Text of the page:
Administrative Authority

The Treasury Regulations

The Treasury Regulations provide the official interpretations of the Internal Revenue Code by the Treasury Department and have the force and effect of law. The most common forms of Treasury Regulations include:

Proposed Treasury Regulations (e.g., binding only on the IRS and not the taxpayers);

Temporary and Final Treasury Regulations (e.g., binding on both the IRS and the taxpayers); and

Preambles (e.g., treated just like legislative histories to demonstrate congressional intent and may underlie either type of the aforementioned treasury regulations regardless of status as Proposed, Temporary, or Final).

Revenue Rulings

A Revenue Ruling is an official interpretation by the Service of the tax laws. Initially, Revenue Rulings are published in the weekly Internal Revenue Bulletin. The same rulings later appear in the permanently bound Cumulative Bulletin, a semi-annual publication of the Government Printing Office. Revenue Rulings hold less weight than the Treasury Regulations because they are intended to cover only specific fact patterns. Regardless, Revenue Rulings can provide valid precedent but only if your client’s facts and circumstances are substantially identical.

Revenue Procedures

A Revenue Procedure is a statement of procedure that affects the rights or duties of taxpayers or other members of the public under the Code. Similar to Revenue Rulings, Revenue Procedures are less authoritative than Treasury Regulations. However, Revenue Procedures should be binding on the Service and may be relied upon by taxpayers.

Private Letter Rulings

Private Letter Rulings (hereinafter “PLR”) are issued directly to taxpayers who formally request and pay for advice about the tax consequences applicable to a specific business transaction. Such PLR request have been employed frequently by either taxpayers themselves or the taxpayer’s representatives (e.g., a taxpayers’ representation through a CPA Firm or Law Firm) to assure themselves of a preplanned tax result before they consummate a transaction and as a subsequent aid in the preparation of the tax return’s filing position. When the IRS issues a PLR it is understood that the PLR is limited in scope and application to the taxpayer making the request.

Technical Advice Memorandum

A Technical Advice Memorandum (hereinafter “TAM”) is a special after-the-fact ruling that may be requested from the taxpayer or the technical staff of the Service. For instance, if a disagreement arises in the course of an audit between the taxpayer or the taxpayer’s representative and the revenue agent, either side may request formal technical advice on the issues(s) through the District Director. Under certain circumstances, TAM’s can be used as a basis for the issuance of a Revenue Ruling and can also be subsequently published as a PLR.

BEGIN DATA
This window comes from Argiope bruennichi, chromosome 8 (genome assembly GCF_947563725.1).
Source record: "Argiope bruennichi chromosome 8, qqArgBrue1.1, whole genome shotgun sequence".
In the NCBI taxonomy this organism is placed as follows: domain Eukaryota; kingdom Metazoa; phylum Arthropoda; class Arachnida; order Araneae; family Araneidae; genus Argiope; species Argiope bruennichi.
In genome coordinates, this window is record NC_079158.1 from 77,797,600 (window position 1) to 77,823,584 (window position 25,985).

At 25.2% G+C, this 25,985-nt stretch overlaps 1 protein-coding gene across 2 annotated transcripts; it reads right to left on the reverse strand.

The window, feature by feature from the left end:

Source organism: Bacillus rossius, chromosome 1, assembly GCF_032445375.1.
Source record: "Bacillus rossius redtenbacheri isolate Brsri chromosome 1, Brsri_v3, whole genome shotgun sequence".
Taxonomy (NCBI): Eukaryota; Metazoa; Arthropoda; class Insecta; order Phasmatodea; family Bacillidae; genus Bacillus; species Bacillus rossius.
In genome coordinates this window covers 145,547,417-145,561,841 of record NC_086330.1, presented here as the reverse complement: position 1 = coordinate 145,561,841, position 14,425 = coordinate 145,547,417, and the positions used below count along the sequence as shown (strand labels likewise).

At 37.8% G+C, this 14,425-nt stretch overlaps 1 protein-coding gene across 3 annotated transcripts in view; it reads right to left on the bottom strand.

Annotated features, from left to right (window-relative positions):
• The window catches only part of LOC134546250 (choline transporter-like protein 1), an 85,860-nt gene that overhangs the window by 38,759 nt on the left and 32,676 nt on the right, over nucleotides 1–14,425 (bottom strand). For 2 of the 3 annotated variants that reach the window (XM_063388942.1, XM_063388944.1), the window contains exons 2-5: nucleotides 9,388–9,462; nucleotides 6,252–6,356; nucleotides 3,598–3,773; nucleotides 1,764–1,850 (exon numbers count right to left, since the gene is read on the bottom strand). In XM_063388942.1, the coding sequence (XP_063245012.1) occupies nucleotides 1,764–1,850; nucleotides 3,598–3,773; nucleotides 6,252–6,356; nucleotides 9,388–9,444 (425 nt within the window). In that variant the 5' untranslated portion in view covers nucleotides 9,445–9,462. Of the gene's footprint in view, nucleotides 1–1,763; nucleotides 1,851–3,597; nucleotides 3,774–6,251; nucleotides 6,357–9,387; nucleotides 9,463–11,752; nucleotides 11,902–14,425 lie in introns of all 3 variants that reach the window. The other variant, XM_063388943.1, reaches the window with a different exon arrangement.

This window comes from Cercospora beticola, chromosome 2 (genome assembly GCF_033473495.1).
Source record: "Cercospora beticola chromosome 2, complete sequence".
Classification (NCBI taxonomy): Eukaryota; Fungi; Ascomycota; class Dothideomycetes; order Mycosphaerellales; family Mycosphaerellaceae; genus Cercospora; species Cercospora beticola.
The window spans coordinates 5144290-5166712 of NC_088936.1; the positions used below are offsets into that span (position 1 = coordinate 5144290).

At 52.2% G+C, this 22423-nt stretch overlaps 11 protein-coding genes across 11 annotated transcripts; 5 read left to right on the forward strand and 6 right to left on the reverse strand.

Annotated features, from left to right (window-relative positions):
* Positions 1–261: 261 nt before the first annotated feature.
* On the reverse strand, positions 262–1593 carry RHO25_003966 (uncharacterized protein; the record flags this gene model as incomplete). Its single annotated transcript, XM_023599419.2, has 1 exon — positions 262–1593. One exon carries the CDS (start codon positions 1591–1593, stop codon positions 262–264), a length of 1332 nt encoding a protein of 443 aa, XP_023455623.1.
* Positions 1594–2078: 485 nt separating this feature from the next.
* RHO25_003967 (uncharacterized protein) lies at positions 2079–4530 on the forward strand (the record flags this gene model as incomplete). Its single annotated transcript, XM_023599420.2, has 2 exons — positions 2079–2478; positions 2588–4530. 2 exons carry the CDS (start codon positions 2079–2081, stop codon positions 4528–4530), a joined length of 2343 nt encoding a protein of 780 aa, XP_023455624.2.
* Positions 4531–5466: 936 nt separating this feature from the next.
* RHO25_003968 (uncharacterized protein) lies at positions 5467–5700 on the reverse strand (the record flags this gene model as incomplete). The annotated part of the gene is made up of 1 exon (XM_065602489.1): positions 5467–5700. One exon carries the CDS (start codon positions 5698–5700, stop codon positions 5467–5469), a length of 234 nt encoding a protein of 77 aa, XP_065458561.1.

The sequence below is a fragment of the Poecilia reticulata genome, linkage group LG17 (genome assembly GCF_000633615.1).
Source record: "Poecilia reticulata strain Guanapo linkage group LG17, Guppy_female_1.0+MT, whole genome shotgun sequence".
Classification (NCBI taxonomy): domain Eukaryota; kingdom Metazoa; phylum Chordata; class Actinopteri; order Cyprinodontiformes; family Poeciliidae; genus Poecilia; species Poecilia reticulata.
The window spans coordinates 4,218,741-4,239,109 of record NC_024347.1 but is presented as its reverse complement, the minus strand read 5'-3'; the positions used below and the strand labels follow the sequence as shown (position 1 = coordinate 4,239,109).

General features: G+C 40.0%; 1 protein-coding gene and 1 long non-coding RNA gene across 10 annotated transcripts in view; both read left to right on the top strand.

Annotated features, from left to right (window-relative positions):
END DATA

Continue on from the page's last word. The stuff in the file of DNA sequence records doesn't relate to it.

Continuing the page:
General Counsel Memorandum

General Counsel Memorandum (hereinafter “ GCM”) are legal memorandum that are prepared by the IRS Chief Counsel’s Office. GCM’s analyze proposed Revenue Rulings, Private letter Rulings, and Technical Advice Memorandum. GCM’s that were issued after 1981 constitute substantial authority for purposes of the penalty assessed for the substantial understatement of income tax.

Circular 230

Circular 230 is an IRS publication that sets forth the requirements and responsibilities of professionals (e.g., Attorneys, Certified Public Accountants, Enrolled Agents, and Enrolled Actuaries) admitted to practice before the Service.

Internal Revenue Manual

The Internal Revenue Manual (hereinafter “IRM”) is an official compilation of policies, procedures, instructions, and guidelines for the organization, function, operation and administration of the Service. It is not legally binding and the policies are not mandatory. The IRM guidelines do not confer any rights on taxpayers.

IRS Field Service Advice

IRS Field Service Advice (hereinafter “FSA”) are taxpayer specific rulings furnished by the IRS National Office in response to requests made by the taxpayers or IRS Officials.

IRS Determination Letters

A Determination Letter is issued by the IRS at the taxpayer’s request to outline the Service’s position on a particular transaction that has already been completed. Generally, Determination Letters are issued only when a determination can be made on the basis of clearly established rules in the statute or regulations.

IRS Notices

When prompt guidance concerning an item of the tax law is needed, the IRS publishes notices in the Internal Revenue Bulletin. These notices are intended to be relied upon by the taxpayers to the same extent as a Revenue Ruling or Revenue Procedure.

Judicial Authority

U.S. Tax Court

The U.S. Tax Court is an independent 19 judge federal administrative agency that functions as a court to hear appeals by taxpayers from adverse administrative decisions by the Service.